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What about Malcolm Butler? The Patriots have now collected a fleet of free agents (including Stephon Gilmore), gone back to the table early with Gronk (albeit with just a few new incentives to give him a performance boost) and are extending guys like Edelman (who was going to be equally as underpaid as Butler this year). Why doesn’t Malcolm eat? Because the Patriots kinda Welker’d him. He didn’t bite on their offer (which could have topped $10 million per if Butler hit his incentives, according to Mike Reiss) so they signed Gilmore. Now Butler has to suck it up and play for $3.91 million. He could have played it like Edelman did and re-signed for authentic money on a short-term deal at any time over the past couple seasons. He decided not to. I don’t blame him for that – Butler’s first three years were better than Edelman’s – but waiting for the giant windfall comes at a cost and a risk.

Report: Cam Fleming visiting the Cowboys

File Photo

Report: Cam Fleming visiting the Cowboys

There's one gigantic hole to fill on the Patriots offensive line.

Replacing Nate Solder is no easy task and it's not exactly clear how the Pats will yet.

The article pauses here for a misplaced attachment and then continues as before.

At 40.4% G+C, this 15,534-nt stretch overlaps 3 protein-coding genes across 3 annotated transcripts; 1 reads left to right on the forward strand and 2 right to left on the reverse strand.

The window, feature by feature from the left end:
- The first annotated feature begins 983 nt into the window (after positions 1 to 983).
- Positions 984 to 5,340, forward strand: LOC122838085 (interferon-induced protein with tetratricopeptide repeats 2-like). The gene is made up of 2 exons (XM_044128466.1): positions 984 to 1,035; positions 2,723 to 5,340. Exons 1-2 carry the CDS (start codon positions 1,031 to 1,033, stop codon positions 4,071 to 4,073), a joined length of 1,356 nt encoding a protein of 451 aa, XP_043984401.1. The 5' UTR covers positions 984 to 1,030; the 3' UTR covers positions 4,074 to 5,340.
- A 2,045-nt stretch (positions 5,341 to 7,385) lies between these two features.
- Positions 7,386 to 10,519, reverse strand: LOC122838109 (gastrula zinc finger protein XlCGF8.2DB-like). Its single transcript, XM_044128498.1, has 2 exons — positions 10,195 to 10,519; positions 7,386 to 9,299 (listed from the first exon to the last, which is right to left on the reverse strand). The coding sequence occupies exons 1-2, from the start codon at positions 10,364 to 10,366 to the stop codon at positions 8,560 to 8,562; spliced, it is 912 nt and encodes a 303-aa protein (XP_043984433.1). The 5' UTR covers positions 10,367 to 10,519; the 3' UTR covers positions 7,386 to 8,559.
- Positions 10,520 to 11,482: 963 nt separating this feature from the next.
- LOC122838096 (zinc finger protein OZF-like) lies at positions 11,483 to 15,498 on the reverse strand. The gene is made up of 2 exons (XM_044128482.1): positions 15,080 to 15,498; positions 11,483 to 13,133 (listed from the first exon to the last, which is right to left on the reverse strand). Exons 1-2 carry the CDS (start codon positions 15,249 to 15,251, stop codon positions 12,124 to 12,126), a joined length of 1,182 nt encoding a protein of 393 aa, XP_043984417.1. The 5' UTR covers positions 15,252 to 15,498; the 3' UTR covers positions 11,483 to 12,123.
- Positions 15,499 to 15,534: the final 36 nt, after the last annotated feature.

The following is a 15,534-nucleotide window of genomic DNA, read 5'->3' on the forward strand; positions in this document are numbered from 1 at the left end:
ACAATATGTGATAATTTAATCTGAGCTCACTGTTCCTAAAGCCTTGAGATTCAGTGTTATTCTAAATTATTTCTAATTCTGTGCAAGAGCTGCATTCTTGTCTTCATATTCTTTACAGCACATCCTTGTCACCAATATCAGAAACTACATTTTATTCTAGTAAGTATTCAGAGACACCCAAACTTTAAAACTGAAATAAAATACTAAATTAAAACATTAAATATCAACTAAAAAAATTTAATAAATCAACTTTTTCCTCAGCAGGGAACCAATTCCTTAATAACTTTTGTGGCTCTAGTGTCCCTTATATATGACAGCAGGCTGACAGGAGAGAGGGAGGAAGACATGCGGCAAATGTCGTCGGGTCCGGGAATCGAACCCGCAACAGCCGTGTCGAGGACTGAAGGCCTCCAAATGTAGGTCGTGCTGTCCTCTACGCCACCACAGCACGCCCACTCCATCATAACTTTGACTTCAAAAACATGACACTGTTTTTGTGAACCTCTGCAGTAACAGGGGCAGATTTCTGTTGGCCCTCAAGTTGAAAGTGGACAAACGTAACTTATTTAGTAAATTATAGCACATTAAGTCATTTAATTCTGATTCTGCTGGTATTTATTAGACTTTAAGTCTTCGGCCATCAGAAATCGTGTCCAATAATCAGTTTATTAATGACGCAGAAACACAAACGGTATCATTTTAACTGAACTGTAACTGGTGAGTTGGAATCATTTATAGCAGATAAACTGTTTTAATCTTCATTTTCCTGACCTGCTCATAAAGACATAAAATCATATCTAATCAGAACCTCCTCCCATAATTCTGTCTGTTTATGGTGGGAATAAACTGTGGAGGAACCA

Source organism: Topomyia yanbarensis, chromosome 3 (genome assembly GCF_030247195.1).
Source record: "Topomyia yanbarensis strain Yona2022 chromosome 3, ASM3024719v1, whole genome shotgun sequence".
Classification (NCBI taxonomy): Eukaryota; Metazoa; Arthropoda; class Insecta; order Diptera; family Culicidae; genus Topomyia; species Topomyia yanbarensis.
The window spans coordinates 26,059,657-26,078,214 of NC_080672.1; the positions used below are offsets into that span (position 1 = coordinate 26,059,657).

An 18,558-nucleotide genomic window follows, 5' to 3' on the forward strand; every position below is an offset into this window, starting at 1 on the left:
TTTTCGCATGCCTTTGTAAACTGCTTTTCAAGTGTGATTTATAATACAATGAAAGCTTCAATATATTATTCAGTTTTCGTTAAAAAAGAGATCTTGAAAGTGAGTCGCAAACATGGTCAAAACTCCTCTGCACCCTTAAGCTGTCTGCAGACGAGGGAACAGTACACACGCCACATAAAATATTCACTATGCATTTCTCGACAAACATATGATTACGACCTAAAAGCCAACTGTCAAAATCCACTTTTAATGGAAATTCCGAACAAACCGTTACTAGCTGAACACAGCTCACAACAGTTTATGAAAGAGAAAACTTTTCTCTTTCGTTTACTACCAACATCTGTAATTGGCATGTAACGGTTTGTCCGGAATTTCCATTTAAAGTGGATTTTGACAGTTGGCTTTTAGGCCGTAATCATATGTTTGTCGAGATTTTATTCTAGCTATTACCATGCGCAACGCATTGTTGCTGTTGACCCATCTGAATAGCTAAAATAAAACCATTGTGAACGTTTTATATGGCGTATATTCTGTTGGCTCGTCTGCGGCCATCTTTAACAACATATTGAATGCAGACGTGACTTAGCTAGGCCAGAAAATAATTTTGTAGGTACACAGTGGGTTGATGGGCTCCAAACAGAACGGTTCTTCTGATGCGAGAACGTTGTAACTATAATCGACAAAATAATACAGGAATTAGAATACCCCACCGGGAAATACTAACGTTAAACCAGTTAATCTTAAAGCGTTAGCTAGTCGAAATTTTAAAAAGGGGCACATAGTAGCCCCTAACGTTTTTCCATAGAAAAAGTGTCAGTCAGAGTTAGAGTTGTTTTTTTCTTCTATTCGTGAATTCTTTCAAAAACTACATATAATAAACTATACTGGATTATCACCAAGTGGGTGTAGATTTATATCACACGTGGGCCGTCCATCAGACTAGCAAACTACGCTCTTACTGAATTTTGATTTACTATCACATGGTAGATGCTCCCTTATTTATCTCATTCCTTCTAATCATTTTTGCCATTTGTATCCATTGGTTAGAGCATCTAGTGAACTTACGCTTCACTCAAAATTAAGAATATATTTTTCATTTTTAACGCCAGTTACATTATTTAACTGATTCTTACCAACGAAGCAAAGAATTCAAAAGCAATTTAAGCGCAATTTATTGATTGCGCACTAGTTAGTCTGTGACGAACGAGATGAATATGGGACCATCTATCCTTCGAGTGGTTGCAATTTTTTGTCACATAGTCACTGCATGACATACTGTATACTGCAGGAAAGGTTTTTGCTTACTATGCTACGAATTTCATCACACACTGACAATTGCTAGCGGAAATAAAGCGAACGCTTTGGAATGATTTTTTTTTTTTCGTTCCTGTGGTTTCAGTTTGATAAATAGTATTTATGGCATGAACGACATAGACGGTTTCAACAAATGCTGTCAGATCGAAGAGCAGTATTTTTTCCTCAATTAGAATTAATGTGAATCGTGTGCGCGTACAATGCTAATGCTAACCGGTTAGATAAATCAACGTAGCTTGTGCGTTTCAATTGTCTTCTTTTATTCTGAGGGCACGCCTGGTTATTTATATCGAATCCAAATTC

NFL Network insider Ian Rapoport was first to report the Patriots would like to bring back Waddle or Fleming.

It now appears that one of the former backup tackle is taking a serious look elsewhere, according to Ian Rapoport. 

It's not the best offensive line free agency market this season, so the Pats may prefer to bring back a guy they are familar with.

If Fleming is off the board, Waddle still remains as an option for New England.



How the compensatory pick formula may impact Patriots free-agent calls

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How the compensatory pick formula may impact Patriots free-agent calls

How highly do the Patriots value their mid-round draft picks? We'll find out as the run on NFL free agents continues this week. 

If Bill Belichick and Nick Caserio plan to make any signings from outside the organization, they'll have to factor into that decision what they will be giving up. Money and cap space matter . . . sure. But there is draft capital at stake.